Strikingly, the Bonn Agreement was much ‘less green’ than the EU proposals for modalities and procedures before the US withdrawal. For instance, the Bonn Agreement allowed developed countries a larger use of LULUCF activities in complying with their protocol commitments, which was especially beneficial for forest-rich countries as Canada, Japan and the Russian Federation. It was unavoidable to link this additional flexibility to Canada, Japan and the Russian Federation with the EU’s efforts to gain these countries’ support to the Kyoto Protocol. In a closed negotiation group on LULUCF, which met at the resumed COP-6 meeting in Bonn, the delegates of the three countries had emphasised that LULUCF was fundamental to their ratification of the Protocol (IISD 2001, p. 13).
An even stronger example of how the US withdrawal from the Kyoto process affected the environmental integrity of the Protocol could be found in the debate on compliance. At COP-6, Parties were quite close to an agreement on a compliance regime under the Kyoto Protocol that would legally bind non-complying countries to a compensation of the ‘environmental damage’ caused by their non-compliance, e.g., through payments. The EU and the G-77&China, supported by the USA, were then in favour of strong compliance measures, whereas Australia, Japan and the Russian Federation proposed a compliance regime based on ‘environmental integrity’ rather than based on ‘reparation of damage’ (IISD 2000b, p. 10).
In The Hague, the latter position was clearly a minority point of view, but at the resumed COP-6 session in Bonn, six months and the inauguration of President Bush later, this situation had changed. Now, without the support of the USA, the EU and the G-77&China had less negotiation power to move their strict compliance proposals forward and Australia, Japan and the Russian Federation cleverly managed to re-open the compliance debate. Eventually, negotiators needed a marathon session, which lasted from Saturday morning on 21 July until the following Monday morning, to settle the compliance issue in the Bonn Agreement. The result was that, instead of ‘reparation payments’, developed countries who surpass their assigned amounts of greenhouse gas emissions (their emission ‘budgets’) would have to carry out extra abatement efforts in a future, post-2012, commitment period. This extra effort would amount to 1.3 times the excess emissions from the country’s first commitment period assigned amount (IISD 2001, p. 8).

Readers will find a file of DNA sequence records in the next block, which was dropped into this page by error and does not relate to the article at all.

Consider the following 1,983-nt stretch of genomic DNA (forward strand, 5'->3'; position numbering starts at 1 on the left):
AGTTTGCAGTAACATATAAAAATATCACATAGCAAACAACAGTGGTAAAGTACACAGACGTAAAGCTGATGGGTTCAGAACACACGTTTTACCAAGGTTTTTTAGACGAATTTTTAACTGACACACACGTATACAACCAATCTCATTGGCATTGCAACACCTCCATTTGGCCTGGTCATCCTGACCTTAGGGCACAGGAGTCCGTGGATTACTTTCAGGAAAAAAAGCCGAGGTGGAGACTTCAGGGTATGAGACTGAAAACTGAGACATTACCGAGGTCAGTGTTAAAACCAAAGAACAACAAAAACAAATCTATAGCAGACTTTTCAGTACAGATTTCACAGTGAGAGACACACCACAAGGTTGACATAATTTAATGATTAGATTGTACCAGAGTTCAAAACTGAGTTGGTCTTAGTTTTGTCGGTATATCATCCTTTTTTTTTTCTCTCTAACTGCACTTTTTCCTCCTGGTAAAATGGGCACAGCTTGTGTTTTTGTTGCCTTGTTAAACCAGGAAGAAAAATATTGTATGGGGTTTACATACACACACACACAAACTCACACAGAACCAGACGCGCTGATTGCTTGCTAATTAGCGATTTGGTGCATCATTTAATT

This was a much weaker compliance regime than initially envisaged by the EU and the G-77&China, as well as by most of the other countries at COP-6. For instance, although the required extra effort during a future commitment period was presented as an incentive for present compliance, it could also easily be interpreted as an elegant way to postpone abatement action. This interpretation was especially relevant when assuming that future commitments would be negotiated in a similar way as during the Berlin Mandate process. In other words, a country realising that it will overshoot its Kyoto Protocol budget has an incentive to negotiate a higher future assigned amount so that the required extra abatement effort (1.3 times the excess emissions) can be compensated by a more flexible future target.